We emphasize an important limitation upon our holding: we uphold §760 only as applied to public-sector unions such as respondent. Section 760 applies on its face to both public- and private-sector unions in Washington. Since private-sector unions collect agency fees through contractually required action taken by private employers rather than by government agencies, Washington’s regulation of those private arrangements presents a somewhat different constitutional question. We need not answer that question today, however, because at no stage of this litigation has respondent made an overbreadth challenge.
5. Justice Breyer's concurrence, joined by the Chief Justice and Justice Alito, was not about disagreeing with the outcome of the case, but a disagreement over Supreme Court procedure. Justice Breyer did not believe that certain arguments (involving election law and content-based discrimination under the First Amendment) should be addressed because they were not raised below. The surprise here is that Justices Scalia and Thomas, usually sticklers for this type of procedure, did not follow this usually sound piece of appellate practice.
6. The Court found that the Supreme Court of Washington improperly relied on the expressive association case of Boy Scouts of America v. Dale, 530 U. S. 640 (2000) because "Section 760 does not compel respondent’s acceptance of unwanted members or otherwise make union membership less attractive."
All in all, I guess an important outcome for those nonmembers who wanted their money back from the union, but the greater import of this case will depend on how many states in the future decide to use the affirmative opt-in procedure that Washington initially adopted and subsequently amended out its statute for unions.
States may force public sector labor unions to get consent from workers before using their fees for political activities, the Supreme Court said Thursday. The court unanimously upheld a Washington state law that applied to public employees who choose not to join the union that represents them in contract talks with state and local governments. The workers are compelled to pay the equivalent of union dues, a portion of which the union uses for political activities.
Justice Antonin Scalia, writing for the court, said the law does not violate the union's First Amendment rights. But the state's Democratic governor and Democratic-controlled legislature recently changed the law to eliminate the provision that was upheld Thursday, blunting the impact of the court ruling.
The narrow issue before the justices was whether, as the law formerly prescribed, employees must opt in, or affirmatively consent, to having some of their money used in election campaigns. The justices said that a state could indeed require such consent. But there also is nothing to bar the state from putting the onus on nonmember workers to opt out, or seek a refund of a portion of their fees. That, in effect, is what Washington law now requires after the recent change.
The outcome is no surprise (except, perhaps for the lack of dissents). However, I find it a bit odd that the Court went ahead with its ruling given that the law they were looking at no longer exists. Hopefully the decision will help explain what's going on.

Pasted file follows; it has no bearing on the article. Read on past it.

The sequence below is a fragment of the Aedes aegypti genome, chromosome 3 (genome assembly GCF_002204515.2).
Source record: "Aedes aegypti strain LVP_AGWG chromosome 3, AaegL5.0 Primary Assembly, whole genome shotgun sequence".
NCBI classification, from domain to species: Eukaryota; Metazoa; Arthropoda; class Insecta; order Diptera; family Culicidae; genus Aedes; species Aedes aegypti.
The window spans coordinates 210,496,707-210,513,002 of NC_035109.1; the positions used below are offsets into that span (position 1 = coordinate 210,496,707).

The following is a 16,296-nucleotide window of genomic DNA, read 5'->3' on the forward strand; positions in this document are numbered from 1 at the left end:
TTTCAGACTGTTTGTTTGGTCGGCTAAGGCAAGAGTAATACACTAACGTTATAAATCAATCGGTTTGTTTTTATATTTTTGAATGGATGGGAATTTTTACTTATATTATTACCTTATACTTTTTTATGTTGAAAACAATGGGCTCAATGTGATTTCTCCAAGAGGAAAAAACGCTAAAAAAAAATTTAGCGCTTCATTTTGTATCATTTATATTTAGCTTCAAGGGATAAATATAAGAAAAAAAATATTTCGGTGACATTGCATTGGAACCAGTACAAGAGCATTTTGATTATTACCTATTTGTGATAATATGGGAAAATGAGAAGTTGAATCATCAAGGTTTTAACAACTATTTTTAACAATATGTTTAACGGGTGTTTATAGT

Wednesday, June 13, 2007
Pace Law School is hosting a conference and symposium this November on Wood v. Lady Duff Gordon, the chestnut contract case by J. Cardozo recognizing an implied duty of good faith in every contract. The organizer, Prof. Jim Fishman, is committed to including a panel on good faith in employment relationships and other employment law implications of the case. I have committed to participating, as have a number of contracts scholars, and I expect the event to be a wonderful forum for an exchange of ideas between experts in the contracts and employment fields.
If you are interested in participating in this conference, please drop an email and short proposal directly to Jim at email@example.com by June 25.
Hot on the heels of the successful First Annual Colloquium on Current Scholarship in Labor & Employment Law, Andrea Schneider (Marquette) brings news that Marquette will be hosting the First Annual Dispute Resolution Works in Progress Conference. Here are the details:
Law School is proud to announce the First Annual Dispute Resolution Works in Progress Conference, October 19 – 20, 2007, an opportunity for scholars from all over the country to meet others who are teaching and researching in dispute resolution. Join us and present your recent scholarship or works in progress, get feedback from colleagues, and learn about other research projects underway. Although we encourage you to share your current endeavors, you do not need to be a presenter to attend . . . .
No registration fee is required, however you must register by August 3rd in order to attend. You can register through the Conference website at http://law.marquette.edu/jw/mulsadr, which also includes links to hotels in the area. We will provide breakfast and lunch both days of the conference; you are responsible for making your own hotel and travel arrangements. Titles and abstracts should be sent to Natalie Fleury at firstname.lastname@example.org by August 3rd. Full papers or any other materials to be distributed are due no later than September 14th. PowerPoint presentations must be submitted by October 15th and presenters must provide their own handouts. If there are a large number of proposals for presentations, priority may be given to those who submit early.
Sounds like a great conference. I hope many of you out there can attend.
David Oppenheimer (Golden Gate), who is teaching a comparative equality class at the University of Paris X this summer, has an interesting op-ed piece on racial inequality in the European Union in the National Law Journal.
Here's a taste: